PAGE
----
The word "natural" can be far more expansive ~ physicalism and materialism don't have a monopoly on the word's interpretation, you know.

(01-21-2018, 10:17 PM)Steve001 Wrote: The Universe is not obligated to comply with what makes sense to humans. Quantum Mechanics should make that abundantly clear.

Sure thing... just remember that this also equally applies to the claims of materialists and physicalists who make bold claims... the Universe isn't obligated to comply with what makes sense to your theories and assumptions. QM, NDE, OBE and psychic experience reports should make that abundantly clear, lol.

(01-21-2018, 10:17 PM)Steve001 Wrote: Why should anyone care about Huxley's opinion?

Because he was a well-regarded philosopher of his time.

Seems to me like your dismissal is merely nothing more than because his experiences don't match with the beliefs of materialism and physicalism.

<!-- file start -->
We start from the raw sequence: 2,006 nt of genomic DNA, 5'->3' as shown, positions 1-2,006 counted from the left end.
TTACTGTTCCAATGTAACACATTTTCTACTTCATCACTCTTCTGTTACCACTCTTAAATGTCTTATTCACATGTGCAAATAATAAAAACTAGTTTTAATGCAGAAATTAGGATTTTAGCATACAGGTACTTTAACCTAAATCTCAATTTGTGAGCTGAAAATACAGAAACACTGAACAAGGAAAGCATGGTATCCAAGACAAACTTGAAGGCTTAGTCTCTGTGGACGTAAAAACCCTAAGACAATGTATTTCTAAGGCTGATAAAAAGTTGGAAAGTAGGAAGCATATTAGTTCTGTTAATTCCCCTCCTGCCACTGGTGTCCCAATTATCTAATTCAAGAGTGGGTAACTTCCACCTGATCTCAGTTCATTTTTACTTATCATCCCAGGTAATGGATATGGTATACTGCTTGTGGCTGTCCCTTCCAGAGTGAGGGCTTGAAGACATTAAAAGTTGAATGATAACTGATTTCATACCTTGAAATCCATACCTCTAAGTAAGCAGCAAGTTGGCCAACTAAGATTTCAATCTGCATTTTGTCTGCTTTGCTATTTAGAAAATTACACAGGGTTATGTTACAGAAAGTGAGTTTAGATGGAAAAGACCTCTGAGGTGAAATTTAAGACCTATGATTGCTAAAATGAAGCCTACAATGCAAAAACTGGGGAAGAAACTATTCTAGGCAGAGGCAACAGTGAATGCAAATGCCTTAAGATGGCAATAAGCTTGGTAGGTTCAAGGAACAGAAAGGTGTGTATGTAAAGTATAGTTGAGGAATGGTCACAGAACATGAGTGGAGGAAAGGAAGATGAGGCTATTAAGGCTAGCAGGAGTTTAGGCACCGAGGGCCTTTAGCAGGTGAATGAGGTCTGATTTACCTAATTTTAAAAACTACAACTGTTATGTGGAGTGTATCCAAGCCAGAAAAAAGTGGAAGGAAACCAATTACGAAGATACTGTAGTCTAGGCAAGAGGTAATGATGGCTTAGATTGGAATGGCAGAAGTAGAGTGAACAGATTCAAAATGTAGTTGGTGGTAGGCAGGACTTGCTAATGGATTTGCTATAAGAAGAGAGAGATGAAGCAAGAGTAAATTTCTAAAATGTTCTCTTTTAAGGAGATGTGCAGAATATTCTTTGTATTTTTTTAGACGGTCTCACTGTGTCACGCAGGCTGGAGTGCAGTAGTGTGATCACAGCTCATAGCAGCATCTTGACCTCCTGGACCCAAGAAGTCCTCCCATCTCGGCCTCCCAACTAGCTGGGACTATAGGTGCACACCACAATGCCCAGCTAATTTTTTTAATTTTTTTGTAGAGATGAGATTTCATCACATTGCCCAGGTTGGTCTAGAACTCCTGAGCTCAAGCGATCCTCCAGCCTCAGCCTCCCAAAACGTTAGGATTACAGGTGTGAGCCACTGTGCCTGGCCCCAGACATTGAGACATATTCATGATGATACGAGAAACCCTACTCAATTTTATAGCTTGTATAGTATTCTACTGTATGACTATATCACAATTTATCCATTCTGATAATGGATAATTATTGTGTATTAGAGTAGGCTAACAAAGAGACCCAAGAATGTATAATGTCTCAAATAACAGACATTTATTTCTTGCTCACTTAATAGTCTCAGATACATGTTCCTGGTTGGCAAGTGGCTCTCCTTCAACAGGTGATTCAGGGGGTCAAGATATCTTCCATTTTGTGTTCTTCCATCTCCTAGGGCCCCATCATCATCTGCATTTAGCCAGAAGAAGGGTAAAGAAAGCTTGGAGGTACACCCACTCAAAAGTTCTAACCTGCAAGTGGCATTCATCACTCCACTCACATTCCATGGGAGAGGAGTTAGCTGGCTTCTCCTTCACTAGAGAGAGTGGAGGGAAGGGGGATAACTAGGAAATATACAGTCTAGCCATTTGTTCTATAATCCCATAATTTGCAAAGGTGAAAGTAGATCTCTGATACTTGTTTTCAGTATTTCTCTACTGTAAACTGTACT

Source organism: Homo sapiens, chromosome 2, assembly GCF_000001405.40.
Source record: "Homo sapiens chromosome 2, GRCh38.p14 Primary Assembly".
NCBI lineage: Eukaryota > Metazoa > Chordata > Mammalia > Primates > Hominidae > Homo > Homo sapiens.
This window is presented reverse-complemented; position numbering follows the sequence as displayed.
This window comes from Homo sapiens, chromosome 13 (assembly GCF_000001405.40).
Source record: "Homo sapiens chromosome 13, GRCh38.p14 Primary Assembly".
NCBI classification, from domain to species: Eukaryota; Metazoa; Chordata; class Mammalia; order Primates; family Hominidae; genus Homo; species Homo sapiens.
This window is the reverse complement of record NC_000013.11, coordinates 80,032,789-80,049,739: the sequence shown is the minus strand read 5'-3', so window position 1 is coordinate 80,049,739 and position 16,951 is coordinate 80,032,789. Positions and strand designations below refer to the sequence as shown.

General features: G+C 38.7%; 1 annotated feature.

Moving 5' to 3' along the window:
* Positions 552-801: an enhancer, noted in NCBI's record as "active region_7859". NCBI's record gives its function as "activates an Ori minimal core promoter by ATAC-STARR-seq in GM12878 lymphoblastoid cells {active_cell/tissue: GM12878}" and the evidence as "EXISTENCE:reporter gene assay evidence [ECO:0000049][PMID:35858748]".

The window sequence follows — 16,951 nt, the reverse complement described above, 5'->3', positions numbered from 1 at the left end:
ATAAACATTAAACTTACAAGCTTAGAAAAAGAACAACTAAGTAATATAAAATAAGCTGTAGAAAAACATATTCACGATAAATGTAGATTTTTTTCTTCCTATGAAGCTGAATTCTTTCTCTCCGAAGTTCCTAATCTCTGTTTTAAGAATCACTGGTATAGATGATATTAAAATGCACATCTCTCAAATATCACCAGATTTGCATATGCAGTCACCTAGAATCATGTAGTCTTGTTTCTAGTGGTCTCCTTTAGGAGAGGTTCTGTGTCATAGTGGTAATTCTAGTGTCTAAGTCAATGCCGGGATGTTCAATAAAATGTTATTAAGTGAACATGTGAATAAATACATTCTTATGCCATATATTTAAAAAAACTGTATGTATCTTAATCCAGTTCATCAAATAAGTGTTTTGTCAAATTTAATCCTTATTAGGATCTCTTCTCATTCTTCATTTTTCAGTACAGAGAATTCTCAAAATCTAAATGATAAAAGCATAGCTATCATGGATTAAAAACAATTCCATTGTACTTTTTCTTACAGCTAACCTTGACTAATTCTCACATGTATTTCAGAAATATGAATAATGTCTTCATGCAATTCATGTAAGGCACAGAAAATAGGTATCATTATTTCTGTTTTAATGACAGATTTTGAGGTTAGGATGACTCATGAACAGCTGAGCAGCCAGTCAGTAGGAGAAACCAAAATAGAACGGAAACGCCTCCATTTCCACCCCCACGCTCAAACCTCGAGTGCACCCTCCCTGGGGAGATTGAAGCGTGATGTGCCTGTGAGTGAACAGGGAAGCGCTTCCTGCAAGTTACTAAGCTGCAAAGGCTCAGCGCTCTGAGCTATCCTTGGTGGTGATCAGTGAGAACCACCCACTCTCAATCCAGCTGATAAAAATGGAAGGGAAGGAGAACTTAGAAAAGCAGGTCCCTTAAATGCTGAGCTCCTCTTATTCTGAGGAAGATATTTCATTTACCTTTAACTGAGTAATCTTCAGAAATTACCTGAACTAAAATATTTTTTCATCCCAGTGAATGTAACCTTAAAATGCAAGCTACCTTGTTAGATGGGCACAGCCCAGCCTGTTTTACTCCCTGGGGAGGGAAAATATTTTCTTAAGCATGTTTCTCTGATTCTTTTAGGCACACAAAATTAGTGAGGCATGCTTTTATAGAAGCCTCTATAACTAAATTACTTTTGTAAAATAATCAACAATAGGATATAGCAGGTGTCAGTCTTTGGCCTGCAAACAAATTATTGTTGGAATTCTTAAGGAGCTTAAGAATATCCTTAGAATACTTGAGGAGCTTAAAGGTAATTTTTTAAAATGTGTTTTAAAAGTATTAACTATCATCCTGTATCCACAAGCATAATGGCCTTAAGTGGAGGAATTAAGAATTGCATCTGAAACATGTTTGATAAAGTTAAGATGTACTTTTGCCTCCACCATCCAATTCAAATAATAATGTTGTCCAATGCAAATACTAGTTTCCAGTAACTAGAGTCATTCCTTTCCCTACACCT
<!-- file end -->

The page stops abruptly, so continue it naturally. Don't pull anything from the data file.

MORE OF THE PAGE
Such arrogance.

(01-21-2018, 10:17 PM)Steve001 Wrote: You have not grasped what infinite means. Vsauce on YouTube has one video describing infinity. Comprehending infinity intellectually can be relatively easy compared to grasping what it is intuitively as it is far beyond the experience of all of us.

You and Vsauce haven't, either, apparently. Comprehending infinity intellectually is far and away different than directly experiencing it in full, because intellectually, we can only comprehend the limits of what we understand, which is always finite in some manner. Infinity is therefore truly beyond any limited being's understanding. We just cannot comprehend what we do not know or cannot know, from this limited mode of consciousness.
“Everything that irritates us about others can lead us to an understanding of ourselves.”
~ Carl Jung


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#4
I don't think the term naturalism is particularly useful.

~~ Paul
If the existence of a thing is indistinguishable from its nonexistence, we say that thing does not exist. ---Yahzi
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#5
(01-21-2018, 11:35 PM)Paul C. Anagnostopoulos Wrote: I don't think the term naturalism is particularly useful.